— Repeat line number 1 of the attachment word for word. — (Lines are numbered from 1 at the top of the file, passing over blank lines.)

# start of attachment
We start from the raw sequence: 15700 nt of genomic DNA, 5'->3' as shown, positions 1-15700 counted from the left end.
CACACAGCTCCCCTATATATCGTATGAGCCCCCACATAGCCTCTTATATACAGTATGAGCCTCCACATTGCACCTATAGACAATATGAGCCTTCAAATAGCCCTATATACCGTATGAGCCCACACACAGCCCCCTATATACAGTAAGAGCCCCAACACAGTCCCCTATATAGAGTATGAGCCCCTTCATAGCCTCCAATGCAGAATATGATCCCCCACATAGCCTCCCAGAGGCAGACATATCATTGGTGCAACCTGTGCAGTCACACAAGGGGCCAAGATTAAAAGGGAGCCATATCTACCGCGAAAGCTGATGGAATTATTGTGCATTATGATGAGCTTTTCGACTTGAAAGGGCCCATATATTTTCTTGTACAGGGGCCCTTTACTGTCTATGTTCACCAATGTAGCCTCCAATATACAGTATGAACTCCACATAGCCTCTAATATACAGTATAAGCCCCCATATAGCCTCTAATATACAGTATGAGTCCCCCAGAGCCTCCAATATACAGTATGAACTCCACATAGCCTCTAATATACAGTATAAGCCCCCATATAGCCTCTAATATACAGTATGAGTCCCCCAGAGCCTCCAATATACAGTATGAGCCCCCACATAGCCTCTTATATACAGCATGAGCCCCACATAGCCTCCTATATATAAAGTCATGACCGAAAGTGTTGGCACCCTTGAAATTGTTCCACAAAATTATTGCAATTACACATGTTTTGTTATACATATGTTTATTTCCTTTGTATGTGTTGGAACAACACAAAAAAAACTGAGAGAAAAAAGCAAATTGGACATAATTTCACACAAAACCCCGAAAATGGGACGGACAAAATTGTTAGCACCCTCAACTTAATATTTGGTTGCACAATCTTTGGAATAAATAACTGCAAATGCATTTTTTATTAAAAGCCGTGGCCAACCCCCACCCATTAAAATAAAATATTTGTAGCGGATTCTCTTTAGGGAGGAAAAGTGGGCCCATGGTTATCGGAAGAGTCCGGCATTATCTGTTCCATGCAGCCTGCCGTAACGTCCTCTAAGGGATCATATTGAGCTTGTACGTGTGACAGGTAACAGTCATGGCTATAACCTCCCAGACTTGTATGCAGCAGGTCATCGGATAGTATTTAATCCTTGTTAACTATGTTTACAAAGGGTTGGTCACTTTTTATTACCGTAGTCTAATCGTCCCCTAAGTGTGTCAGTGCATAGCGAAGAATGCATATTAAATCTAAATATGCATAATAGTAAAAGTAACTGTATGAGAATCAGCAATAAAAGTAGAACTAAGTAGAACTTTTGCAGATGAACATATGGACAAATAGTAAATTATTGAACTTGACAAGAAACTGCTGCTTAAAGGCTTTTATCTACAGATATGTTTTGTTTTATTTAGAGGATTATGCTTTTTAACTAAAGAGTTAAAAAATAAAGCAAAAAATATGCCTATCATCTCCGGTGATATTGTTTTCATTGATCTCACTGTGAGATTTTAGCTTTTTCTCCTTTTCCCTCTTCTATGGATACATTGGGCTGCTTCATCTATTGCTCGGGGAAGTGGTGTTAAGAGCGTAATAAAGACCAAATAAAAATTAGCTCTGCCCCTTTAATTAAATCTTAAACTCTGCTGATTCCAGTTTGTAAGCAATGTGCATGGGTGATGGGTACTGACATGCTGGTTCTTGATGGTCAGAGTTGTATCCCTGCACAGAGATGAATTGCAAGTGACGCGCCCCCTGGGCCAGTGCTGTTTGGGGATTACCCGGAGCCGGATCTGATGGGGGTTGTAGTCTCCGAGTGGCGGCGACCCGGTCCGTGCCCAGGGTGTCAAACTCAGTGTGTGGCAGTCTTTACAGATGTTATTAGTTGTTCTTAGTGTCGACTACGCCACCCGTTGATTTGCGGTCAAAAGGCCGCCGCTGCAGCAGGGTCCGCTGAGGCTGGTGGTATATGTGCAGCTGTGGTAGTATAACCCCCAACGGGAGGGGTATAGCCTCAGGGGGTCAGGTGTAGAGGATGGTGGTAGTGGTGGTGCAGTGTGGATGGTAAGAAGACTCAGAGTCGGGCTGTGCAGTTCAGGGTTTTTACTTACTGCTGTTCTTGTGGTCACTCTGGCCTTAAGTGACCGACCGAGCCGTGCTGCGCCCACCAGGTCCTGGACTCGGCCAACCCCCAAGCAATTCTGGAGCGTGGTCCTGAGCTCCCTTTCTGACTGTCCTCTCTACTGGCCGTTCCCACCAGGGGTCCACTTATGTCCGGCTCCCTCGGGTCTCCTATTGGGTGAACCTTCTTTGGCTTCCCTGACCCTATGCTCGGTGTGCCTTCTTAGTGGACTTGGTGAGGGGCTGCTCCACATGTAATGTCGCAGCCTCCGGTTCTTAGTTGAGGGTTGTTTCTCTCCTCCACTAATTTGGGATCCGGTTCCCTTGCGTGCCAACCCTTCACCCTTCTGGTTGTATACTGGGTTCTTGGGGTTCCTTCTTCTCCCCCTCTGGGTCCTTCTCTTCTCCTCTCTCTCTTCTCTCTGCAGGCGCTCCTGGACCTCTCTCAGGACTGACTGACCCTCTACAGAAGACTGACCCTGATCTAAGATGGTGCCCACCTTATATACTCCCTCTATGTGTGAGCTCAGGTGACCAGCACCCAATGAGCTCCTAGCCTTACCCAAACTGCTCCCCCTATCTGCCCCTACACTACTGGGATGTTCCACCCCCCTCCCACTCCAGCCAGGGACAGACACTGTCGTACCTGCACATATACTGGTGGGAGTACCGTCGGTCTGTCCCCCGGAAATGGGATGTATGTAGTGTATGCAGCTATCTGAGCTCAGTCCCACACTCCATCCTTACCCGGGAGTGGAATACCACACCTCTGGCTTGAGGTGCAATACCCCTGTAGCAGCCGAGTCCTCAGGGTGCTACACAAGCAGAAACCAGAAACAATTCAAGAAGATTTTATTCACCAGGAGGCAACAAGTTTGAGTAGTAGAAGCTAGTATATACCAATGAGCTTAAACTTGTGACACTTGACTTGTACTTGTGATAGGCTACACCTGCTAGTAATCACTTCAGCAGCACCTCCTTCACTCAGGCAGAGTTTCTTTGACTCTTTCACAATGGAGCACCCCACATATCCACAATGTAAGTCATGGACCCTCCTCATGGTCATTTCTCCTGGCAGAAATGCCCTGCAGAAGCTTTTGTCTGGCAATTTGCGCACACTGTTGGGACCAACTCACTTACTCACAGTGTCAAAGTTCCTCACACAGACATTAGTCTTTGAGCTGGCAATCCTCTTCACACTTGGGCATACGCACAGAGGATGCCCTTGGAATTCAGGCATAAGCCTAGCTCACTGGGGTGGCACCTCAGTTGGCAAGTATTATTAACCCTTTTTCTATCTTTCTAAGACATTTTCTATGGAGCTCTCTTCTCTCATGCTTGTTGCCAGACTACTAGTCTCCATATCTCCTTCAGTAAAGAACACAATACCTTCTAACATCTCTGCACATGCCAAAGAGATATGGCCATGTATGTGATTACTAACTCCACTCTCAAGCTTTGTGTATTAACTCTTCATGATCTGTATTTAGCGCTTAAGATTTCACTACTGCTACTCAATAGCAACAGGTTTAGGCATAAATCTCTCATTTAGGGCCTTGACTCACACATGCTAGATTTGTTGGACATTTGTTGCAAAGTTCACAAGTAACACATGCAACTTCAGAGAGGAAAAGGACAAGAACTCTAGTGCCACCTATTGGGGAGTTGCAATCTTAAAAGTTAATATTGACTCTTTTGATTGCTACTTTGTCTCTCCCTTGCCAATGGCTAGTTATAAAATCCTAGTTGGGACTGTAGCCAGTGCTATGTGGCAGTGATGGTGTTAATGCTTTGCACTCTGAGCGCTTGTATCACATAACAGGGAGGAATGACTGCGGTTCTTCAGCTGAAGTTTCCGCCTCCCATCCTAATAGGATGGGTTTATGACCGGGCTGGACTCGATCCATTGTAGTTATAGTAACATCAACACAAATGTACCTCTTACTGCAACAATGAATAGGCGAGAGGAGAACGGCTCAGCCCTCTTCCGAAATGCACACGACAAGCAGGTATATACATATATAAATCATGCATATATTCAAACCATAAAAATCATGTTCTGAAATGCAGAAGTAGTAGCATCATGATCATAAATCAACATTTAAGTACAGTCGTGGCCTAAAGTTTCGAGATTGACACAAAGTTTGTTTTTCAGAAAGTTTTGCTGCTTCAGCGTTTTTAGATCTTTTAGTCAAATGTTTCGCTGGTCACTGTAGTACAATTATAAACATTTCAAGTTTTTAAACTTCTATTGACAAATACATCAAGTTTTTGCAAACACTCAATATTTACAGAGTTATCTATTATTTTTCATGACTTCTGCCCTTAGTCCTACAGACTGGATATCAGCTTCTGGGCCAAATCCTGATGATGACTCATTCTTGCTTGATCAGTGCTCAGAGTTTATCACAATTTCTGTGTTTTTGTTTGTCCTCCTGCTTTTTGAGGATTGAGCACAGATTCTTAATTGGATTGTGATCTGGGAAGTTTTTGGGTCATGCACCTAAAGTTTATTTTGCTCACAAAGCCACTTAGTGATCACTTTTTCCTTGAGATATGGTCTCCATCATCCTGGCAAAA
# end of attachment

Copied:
We start from the raw sequence: 15700 nt of genomic DNA, 5'->3' as shown, positions 1-15700 counted from the left end.